Valve Actuators Information
Valve actuators mount on valves and, in response to a signal, move a valve to a desired position using an outside power source. Selecting the correct valve actuator will increase uptime, reduce maintenance costs, and increase plant safety. Most valve actuators come permanently lubricated and will operate best with instrument-quality air. They can also be packaged with position sensing equipment, digital communication capacity and motor protection.
Valve Method of Control and Function
Valve motion and operation style are important specifications to consider when selecting valve actuators.
Valve Method of Control
Rotary motion valves (rotary valves) such as ball, plug, and butterfly valves rotate a quarter-turn or more from open to close.
Linear motion valves (linear valves) such as gate, globe, diaphragm, pinch and angle-style valves have a sliding stem design that pushes the closure element open or closed. The valve stem may rise during rotation, or may rise without rotation.
There are two basic operating styles for valve actuators.
Start/stop valves, also known as on/off or isolating devices, limit actuator motion to preset open and closed positions.
Throttling or control devices provide controllable motion so that valves can be throttled as necessary. This type of actuator is paired with a positioner so the actuator can move to the required position accurately.
There are several basic types of valve actuators: manual, electric, pneumatic, and hydraulic.
Manual valve actuators do not require an outside power source. They use a handwheel or lever to drive a series of gears whose ratio results in a higher output torque compared to the input (manual) torque.
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Electric valve actuators use a single-phase or three-phase alternating current (AC) or direct current (DC) motor to drive a combination of gears to generate the desired torque level.
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Pneumatic valve actuators adjust valve position by converting air pressure into linear or rotary motion.
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Similarly, electrohydraulic valve actuators and hydraulic valve actuators convert fluid pressure supply into linear or rotary motion.
Below are specifications for rotary and linear valve actuators.
Rotary Actuator Specifications
Rotary actuators produce rotary motion or torque. The mechanical device produces motion in one direction to cause rotation. Electric versions of the rotary actuator have continuous rotation, while servo or step motors are used to move the actuator to a fixed angular position.
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Rack and pinion actuators consist of a housing to support a pinion, which is driven by a rack with cylinder pistons on the ends. Racks are available in single, double, or multiple designs. The overall efficiency of rack and pinion actuators averages 85-90%. They are able to cover a wide range of torque outputs and rotations range from a few degrees to five revolutions or more. The equation for calculating torque is:
M = Aprp
M - output torque,
A - cylinder piston area
p - operating pressure
rp - pitch radius of the pinion
Rotary actuators can be used in working pressures of up to 18 bar for pneumatic and 210 for hydraulic actuators with rotations of 90°, 180°, or 360°.
As the media moves it creates dynamic torque, which results from non-uniform static pressure distribution on the closure (rotating) member of a quarter-turn valve. Since the pressure is unevenly distributed, it is equal to the resultant force acting at the same distance from the stem axis. Dynamic torque acts on the valve stem; it is the sum of the product of each resultant force and its offset distance. It can either aid or hinder the valve actuator. If the friction torque is less than the dynamic torque, it will cause rotary motion if unchecked by the actuator.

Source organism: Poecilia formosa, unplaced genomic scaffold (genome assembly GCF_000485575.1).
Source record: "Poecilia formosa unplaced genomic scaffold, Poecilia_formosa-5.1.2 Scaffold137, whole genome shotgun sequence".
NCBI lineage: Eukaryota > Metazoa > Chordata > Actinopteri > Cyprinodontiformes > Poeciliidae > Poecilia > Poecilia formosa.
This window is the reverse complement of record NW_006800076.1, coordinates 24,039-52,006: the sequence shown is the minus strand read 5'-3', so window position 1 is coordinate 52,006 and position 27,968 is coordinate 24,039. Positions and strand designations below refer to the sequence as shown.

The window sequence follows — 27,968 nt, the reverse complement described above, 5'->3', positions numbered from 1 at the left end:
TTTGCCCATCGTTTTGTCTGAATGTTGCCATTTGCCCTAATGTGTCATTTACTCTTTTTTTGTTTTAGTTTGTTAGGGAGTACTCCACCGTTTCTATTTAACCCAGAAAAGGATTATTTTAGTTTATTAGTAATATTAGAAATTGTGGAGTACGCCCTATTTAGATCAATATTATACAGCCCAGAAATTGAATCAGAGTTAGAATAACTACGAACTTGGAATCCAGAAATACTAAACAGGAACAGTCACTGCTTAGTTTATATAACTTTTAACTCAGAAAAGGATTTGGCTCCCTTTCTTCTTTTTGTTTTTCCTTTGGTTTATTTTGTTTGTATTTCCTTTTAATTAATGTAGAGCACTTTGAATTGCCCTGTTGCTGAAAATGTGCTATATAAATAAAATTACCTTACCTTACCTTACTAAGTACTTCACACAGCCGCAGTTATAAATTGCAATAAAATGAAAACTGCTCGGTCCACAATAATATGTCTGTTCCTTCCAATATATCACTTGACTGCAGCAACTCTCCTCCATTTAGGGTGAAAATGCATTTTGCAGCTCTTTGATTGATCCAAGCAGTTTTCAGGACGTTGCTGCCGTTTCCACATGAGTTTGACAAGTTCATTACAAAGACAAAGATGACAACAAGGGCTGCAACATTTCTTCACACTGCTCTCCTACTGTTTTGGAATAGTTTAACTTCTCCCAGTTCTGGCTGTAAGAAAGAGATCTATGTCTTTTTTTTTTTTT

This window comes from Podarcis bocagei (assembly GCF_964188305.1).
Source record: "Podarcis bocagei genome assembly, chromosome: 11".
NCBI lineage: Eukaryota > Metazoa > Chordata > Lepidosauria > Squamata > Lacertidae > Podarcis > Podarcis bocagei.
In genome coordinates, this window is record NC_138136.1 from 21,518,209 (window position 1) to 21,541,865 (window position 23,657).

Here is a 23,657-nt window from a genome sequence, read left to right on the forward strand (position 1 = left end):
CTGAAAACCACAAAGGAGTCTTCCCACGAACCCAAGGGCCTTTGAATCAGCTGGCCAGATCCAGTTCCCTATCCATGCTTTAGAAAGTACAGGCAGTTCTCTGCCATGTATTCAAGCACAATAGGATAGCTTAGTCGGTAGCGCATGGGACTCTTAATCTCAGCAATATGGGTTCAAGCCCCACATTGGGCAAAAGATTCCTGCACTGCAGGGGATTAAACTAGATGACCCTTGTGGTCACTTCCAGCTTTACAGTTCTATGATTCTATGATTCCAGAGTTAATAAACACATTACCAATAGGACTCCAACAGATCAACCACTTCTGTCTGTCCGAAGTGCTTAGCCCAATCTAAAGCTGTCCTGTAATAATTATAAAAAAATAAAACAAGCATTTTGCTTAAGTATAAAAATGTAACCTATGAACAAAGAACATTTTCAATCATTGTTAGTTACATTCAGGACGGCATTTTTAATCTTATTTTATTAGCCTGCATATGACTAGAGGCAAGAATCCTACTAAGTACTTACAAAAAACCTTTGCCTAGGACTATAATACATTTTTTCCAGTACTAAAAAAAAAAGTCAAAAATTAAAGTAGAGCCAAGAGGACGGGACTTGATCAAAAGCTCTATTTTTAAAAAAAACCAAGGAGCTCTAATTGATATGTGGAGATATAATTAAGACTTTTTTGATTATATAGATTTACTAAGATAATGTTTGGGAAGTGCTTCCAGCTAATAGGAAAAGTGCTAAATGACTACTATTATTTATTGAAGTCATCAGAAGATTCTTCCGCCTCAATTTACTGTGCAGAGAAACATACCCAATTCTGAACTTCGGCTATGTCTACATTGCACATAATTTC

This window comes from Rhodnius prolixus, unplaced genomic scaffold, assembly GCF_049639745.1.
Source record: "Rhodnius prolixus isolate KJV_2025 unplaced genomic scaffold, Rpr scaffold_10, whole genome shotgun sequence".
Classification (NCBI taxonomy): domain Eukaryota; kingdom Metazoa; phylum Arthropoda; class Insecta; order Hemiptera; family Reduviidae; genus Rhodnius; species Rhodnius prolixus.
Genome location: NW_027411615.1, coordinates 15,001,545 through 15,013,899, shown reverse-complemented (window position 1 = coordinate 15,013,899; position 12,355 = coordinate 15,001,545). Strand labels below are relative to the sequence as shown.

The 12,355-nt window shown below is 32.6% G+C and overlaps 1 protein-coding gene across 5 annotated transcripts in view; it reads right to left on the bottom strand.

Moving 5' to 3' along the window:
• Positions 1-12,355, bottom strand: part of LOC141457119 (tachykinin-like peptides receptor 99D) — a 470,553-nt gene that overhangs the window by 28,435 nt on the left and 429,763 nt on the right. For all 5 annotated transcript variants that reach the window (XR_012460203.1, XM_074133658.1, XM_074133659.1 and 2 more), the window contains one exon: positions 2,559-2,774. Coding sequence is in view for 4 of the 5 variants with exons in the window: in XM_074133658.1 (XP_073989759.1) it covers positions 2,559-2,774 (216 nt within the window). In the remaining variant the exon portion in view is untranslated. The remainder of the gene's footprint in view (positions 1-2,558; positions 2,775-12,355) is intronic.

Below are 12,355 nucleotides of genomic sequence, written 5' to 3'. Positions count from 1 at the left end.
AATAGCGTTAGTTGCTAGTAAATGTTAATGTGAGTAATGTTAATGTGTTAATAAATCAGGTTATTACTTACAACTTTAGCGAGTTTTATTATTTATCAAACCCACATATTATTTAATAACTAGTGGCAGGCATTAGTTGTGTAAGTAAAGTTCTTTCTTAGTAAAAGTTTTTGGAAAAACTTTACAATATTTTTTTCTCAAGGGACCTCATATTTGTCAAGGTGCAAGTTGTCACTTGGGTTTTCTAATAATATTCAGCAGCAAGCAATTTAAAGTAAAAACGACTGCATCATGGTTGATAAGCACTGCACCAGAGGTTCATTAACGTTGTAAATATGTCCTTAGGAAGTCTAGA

The most common cause of rotary actuator failure is the introduction of shock and surge pressures beyond the maximum rated working pressure of the unit. Failure often occurs in actuators that have rotational speeds in excess of 10 RPM, control of a large mass in the horizontal plane or moving over the center, or operation of a long lever arm.
Linear Actuator Specifications
A linear actuator is an assembly that creates motion and force along a straight line. Linear actuators use an external energy source and various methods to achieve this motion. Mechanical, hydraulic, pneumatic, and electric actuators can be designed as linear actuators. Hydraulic and pneumatic actuators inherently produce linear motion, while other types provide linear motion from rotating motors.
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Performance specifications for linear actuators include valve stem stroke length, actuation time, number of turns, and actuator force or seating thrust.
Valve stem stroke length- Stroke is a term used to define the travel required by the valve from fully open to fully closed. The stroke of an actuated valve is determined by the actuator if the actuator selected has a stroke that is less than the stroke of the valve. Using an actuator with fewer strokes than the valve will "short stroke" the valve and the full CV rating of the valve will not be realized.
Actuation time- The time it takes to fully close the linear motion valve.
Actuator force or seating thrust- The actuator must supply enough force to overcome the pressure in the system to close the closing element and keep it closed.
Load capacity- Actuators handle static and dynamic loads. Static load capacity is how much load the actuator can support when the device is not moving. Dynamic load capacity is the load the actuator can support while it is in use.
Cheap. Repeatable. No power source required. Self-contained. Identical behavior extending or retracting.
Manual operation only. No automation.
Cheap. Repeatable. Operation can be automated. Self-contained. Identical behavior extending or retracting. DC or stepping motors. Position feedback possible. Can be remotely controlled.
Many moving parts prone to wear.
Simple design. Minimum of moving parts. High speeds possible. Self-contained. Identical behavior extending or retracting.
Very small motions possible.
Requires position feedback to be repeatable. Short travel. Low speed. High voltages required. Expensive. Good in compression only, not in tension.
Very high forces possible.
Can leak. Requires position feedback for repeatability. External hydraulic pump required. Some designs perform well in compression only.